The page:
The organisation at first wanted to charge 50 rupees for the installation of each stove, but soon realised that the poor villagers could not pay even the small amount. “We then decided to provide the stoves for free,” said IDF’s Sabzoi.
Shah first came up with the idea of energy-efficient metal stoves for the northern areas of Pakistan in 1985. “Conditions like asthma and eye infections among women and children were phenomenal in that area,” he said. “We realised it was due to smoke and soot.”
Biomass fuel – wood, crop residues and animal dung – is used in four-fifths of households in Pakistan and is a major source of indoor air pollution when burnt for cooking, for providing heat and lighting up homes, according to Sabzoi.
In 1987, while working in the villages of Sindh’s coastal area, Shah realised that women were facing similar health problems there. “But the weather did not permit the use of metal stoves. It would get very hot in these villages in summer,” he said.
So, Shah came up with stoves that used local soil.
“We succeeded in installing some 890 stoves (in the 15 villages in Gharo),” said Sabzoi.
Noor Khatoon, a 40 year-old mother of four, said she preferred the new stove: “It takes less time for the food to get cooked than in the traditional one.”
Her cousin Dhaniani will get a smoke-free stove after the family finishes reconstructing their home, which was flooded during heavy rains last year. When she tried cooking on Khatoon’s stove, she found that it took almost half the usual time and used very little wood.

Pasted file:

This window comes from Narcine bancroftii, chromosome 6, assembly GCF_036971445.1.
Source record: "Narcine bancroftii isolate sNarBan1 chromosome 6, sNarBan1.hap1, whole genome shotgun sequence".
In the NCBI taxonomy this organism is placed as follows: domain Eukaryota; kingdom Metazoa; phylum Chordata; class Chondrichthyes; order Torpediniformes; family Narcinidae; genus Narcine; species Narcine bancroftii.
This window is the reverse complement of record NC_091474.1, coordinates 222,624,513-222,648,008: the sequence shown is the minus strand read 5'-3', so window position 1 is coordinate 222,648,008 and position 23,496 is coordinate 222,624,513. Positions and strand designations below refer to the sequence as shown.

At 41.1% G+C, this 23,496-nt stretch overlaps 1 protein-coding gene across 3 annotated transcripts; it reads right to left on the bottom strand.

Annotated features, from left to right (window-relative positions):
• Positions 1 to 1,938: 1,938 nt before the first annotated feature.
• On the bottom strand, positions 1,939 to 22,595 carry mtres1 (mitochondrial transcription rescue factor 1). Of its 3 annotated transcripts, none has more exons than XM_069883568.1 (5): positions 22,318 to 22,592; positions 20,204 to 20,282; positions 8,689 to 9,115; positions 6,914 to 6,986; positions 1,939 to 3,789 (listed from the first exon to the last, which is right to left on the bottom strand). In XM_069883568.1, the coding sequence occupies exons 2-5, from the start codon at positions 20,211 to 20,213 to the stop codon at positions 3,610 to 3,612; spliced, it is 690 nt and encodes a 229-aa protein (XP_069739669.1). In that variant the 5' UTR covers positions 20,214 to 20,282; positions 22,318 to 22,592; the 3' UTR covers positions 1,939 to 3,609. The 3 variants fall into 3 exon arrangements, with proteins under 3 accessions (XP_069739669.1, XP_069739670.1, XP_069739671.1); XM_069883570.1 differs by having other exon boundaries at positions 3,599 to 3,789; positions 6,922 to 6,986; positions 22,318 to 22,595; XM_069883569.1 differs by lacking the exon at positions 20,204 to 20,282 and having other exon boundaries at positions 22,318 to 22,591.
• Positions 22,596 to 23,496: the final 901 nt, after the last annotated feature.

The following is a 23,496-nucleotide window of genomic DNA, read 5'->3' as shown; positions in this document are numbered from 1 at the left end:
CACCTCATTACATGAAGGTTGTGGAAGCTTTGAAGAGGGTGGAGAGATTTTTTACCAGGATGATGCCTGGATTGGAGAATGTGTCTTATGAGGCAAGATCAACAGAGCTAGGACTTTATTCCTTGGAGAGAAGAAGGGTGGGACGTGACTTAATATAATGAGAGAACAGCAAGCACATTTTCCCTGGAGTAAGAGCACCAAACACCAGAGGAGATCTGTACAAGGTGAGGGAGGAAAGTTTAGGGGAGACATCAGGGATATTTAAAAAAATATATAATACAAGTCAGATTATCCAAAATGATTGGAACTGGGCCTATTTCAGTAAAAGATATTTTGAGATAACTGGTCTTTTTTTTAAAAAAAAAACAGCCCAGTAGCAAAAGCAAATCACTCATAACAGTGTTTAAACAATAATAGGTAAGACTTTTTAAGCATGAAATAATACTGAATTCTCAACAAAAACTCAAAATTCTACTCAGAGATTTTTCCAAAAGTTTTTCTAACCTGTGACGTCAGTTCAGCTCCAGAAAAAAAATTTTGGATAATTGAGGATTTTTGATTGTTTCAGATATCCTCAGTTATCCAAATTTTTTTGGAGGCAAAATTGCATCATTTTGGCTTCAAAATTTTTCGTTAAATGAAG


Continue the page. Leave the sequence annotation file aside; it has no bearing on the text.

The food was tastier too, specially the roti, Khatoon added. “That’s because the heat is evenly distributed all around the pan, unlike in the traditional one,” she explained.
Some residents have added further innovations in their stoves. A copper coil connected to the side of the combustion chamber and connected to a barrel of water warms the water so it can be used for bathing especially during winter, said Sabzoi.
Roma Juma, 37, was using the energy-efficient stove long before the IDF team came to her village in Mohammad Hashim Katchi Mundro. She has warm water available all the time. The seamstress now takes orders and builds stoves for her neighbours.
“I did it for free in the beginning, but when more and more women started coming with similar requests, I decided to charge them,” said Juma. She charges 100 rupees (1.17 dollars) for her labour and has so far built about 150 stoves.
Her relatives in Karachi have asked her to build them some too. “They say their gas and electricity bills have skyrocketed, and they want me to go there and install the stoves for them,” she chuckled.
An evaluation by the Aga Khan services in 2005, called the smoke-free stoves a “runaway bestseller” that has helped reduce wood use by 40 to 45 percent.
Masood Mahesar, a development worker and former provincial manager at AKPBS-Pakistan, said more than 10,000 stoves have been installed in Sindh’s Thatta, Badin, Hyderabad and Matiari districts. “A few thousand have also been replicated by the communities themselves,” he told IPS.
But this is a drop in the ocean in a region of 50,000 villages. Thousands remain unaware of the stove and either cut trees or pay 250 rupees (nearly 3 dollars) for 40 kilos of expensive fuel wood.